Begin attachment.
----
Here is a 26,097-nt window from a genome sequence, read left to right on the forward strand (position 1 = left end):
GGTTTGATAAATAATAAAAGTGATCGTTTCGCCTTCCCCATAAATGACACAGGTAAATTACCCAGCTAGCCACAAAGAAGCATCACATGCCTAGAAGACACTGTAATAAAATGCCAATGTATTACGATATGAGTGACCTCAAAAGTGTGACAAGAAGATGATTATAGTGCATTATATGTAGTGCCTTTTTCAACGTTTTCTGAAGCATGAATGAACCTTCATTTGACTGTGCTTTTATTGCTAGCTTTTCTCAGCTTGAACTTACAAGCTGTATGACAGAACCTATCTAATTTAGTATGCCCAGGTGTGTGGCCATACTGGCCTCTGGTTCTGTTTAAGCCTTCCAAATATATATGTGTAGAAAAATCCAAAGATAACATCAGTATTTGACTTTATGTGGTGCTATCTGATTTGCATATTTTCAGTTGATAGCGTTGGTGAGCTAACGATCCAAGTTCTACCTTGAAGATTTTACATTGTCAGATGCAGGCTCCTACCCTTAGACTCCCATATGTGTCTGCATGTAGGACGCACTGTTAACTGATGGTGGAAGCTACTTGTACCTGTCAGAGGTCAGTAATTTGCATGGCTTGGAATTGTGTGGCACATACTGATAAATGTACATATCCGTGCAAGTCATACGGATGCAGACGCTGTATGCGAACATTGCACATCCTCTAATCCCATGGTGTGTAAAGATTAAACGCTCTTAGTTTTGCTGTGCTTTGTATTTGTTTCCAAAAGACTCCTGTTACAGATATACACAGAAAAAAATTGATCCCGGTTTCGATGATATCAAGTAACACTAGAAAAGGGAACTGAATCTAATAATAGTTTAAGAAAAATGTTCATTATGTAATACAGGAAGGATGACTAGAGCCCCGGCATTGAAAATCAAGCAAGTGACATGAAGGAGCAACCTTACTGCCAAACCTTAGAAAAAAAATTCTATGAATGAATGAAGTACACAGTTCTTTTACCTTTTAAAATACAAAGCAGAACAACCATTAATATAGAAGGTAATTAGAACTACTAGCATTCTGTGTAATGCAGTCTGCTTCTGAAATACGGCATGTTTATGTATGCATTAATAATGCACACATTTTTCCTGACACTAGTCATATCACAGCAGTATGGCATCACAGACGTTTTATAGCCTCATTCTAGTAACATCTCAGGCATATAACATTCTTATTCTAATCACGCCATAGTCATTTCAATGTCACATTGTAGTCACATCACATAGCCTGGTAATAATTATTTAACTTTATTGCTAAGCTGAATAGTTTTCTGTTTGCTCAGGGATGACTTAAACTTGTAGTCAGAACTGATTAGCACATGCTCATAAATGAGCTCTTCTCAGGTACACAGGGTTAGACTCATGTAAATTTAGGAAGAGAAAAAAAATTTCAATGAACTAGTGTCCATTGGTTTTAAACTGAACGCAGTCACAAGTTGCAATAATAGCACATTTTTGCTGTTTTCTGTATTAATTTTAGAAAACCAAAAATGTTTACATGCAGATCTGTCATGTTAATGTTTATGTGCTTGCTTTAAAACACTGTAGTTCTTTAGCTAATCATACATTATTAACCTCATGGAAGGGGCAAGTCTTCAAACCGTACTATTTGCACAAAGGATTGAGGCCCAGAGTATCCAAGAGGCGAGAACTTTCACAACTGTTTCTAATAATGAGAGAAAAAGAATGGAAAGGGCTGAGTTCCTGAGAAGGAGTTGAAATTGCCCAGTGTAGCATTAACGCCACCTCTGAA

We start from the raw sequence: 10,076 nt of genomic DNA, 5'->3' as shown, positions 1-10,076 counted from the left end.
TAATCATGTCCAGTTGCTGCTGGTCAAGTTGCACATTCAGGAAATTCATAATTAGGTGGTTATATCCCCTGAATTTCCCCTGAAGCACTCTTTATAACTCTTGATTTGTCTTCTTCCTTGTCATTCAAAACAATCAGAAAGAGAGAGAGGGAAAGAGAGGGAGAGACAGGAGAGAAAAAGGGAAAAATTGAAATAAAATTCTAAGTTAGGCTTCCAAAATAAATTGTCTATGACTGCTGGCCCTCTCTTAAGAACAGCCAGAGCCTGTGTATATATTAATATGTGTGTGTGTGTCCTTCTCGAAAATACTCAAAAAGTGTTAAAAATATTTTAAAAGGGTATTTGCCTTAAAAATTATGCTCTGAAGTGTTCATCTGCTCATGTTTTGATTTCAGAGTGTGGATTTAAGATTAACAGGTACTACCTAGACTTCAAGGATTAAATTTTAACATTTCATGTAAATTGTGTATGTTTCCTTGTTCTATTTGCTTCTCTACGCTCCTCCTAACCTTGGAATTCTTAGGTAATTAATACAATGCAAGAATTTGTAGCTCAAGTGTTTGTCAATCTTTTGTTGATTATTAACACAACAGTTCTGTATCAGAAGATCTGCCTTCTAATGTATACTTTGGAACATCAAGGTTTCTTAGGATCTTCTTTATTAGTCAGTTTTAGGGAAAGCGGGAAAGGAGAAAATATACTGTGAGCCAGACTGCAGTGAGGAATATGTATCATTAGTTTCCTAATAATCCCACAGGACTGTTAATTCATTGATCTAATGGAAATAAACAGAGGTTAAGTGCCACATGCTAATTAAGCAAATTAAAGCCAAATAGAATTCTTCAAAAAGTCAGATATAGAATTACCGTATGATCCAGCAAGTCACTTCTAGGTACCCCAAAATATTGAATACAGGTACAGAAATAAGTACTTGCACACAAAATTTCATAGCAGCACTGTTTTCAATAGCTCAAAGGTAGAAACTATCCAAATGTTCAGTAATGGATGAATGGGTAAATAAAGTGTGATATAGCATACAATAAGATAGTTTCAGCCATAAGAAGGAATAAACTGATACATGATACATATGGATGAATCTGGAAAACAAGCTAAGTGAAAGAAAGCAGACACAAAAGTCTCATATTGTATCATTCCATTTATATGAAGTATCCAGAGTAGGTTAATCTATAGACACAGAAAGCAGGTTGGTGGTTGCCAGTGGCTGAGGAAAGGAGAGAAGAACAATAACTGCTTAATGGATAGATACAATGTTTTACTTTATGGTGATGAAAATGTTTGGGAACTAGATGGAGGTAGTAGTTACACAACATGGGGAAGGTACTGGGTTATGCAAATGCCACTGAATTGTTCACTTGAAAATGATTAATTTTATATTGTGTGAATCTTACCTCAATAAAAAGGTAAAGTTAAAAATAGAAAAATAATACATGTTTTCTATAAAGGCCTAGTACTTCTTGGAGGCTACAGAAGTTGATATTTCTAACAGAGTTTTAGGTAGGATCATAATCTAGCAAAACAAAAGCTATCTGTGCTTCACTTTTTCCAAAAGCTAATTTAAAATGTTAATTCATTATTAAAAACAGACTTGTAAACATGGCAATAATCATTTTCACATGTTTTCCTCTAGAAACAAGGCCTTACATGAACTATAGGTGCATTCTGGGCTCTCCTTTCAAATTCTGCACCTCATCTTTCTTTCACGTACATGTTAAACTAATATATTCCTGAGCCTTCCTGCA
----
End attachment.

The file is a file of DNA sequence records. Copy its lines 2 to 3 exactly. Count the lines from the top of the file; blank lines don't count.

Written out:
GGTTTGATAAATAATAAAAGTGATCGTTTCGCCTTCCCCATAAATGACACAGGTAAATTACCCAGCTAGCCACAAAGAAGCATCACATGCCTAGAAGACACTGTAATAAAATGCCAATGTATTACGATATGAGTGACCTCAAAAGTGTGACAAGAAGATGATTATAGTGCATTATATGTAGTGCCTTTTTCAACGTTTTCTGAAGCATGAATGAACCTTCATTTGACTGTGCTTTTATTGCTAGCTTTTCTCAGCTTGAACTTACAAGCTGTATGACAGAACCTATCTAATTTAGTATGCCCAGGTGTGTGGCCATACTGGCCTCTGGTTCTGTTTAAGCCTTCCAAATATATATGTGTAGAAAAATCCAAAGATAACATCAGTATTTGACTTTATGTGGTGCTATCTGATTTGCATATTTTCAGTTGATAGCGTTGGTGAGCTAACGATCCAAGTTCTACCTTGAAGATTTTACATTGTCAGATGCAGGCTCCTACCCTTAGACTCCCATATGTGTCTGCATGTAGGACGCACTGTTAACTGATGGTGGAAGCTACTTGTACCTGTCAGAGGTCAGTAATTTGCATGGCTTGGAATTGTGTGGCACATACTGATAAATGTACATATCCGTGCAAGTCATACGGATGCAGACGCTGTATGCGAACATTGCACATCCTCTAATCCCATGGTGTGTAAAGATTAAACGCTCTTAGTTTTGCTGTGCTTTGTATTTGTTTCCAAAAGACTCCTGTTACAGATATACACAGAAAAAAATTGATCCCGGTTTCGATGATATCAAGTAACACTAGAAAAGGGAACTGAATCTAATAATAGTTTAAGAAAAATGTTCATTATGTAATACAGGAAGGATGACTAGAGCCCCGGCATTGAAAATCAAGCAAGTGACATGAAGGAGCAACCTTACTGCCAAACCTTAGAAAAAAAATTCTATGAATGAATGAAGTACACAGTTCTTTTACCTTTTAAAATACAAAGCAGAACAACCATTAATATAGAAGGTAATTAGAACTACTAGCATTCTGTGTAATGCAGTCTGCTTCTGAAATACGGCATGTTTATGTATGCATTAATAATGCACACATTTTTCCTGACACTAGTCATATCACAGCAGTATGGCATCACAGACGTTTTATAGCCTCATTCTAGTAACATCTCAGGCATATAACATTCTTATTCTAATCACGCCATAGTCATTTCAATGTCACATTGTAGTCACATCACATAGCCTGGTAATAATTATTTAACTTTATTGCTAAGCTGAATAGTTTTCTGTTTGCTCAGGGATGACTTAAACTTGTAGTCAGAACTGATTAGCACATGCTCATAAATGAGCTCTTCTCAGGTACACAGGGTTAGACTCATGTAAATTTAGGAAGAGAAAAAAAATTTCAATGAACTAGTGTCCATTGGTTTTAAACTGAACGCAGTCACAAGTTGCAATAATAGCACATTTTTGCTGTTTTCTGTATTAATTTTAGAAAACCAAAAATGTTTACATGCAGATCTGTCATGTTAATGTTTATGTGCTTGCTTTAAAACACTGTAGTTCTTTAGCTAATCATACATTATTAACCTCATGGAAGGGGCAAGTCTTCAAACCGTACTATTTGCACAAAGGATTGAGGCCCAGAGTATCCAAGAGGCGAGAACTTTCACAACTGTTTCTAATAATGAGAGAAAAAGAATGGAAAGGGCTGAGTTCCTGAGAAGGAGTTGAAATTGCCCAGTGTAGCATTAACGCCACCTCTGAA

We start from the raw sequence: 10,076 nt of genomic DNA, 5'->3' as shown, positions 1-10,076 counted from the left end.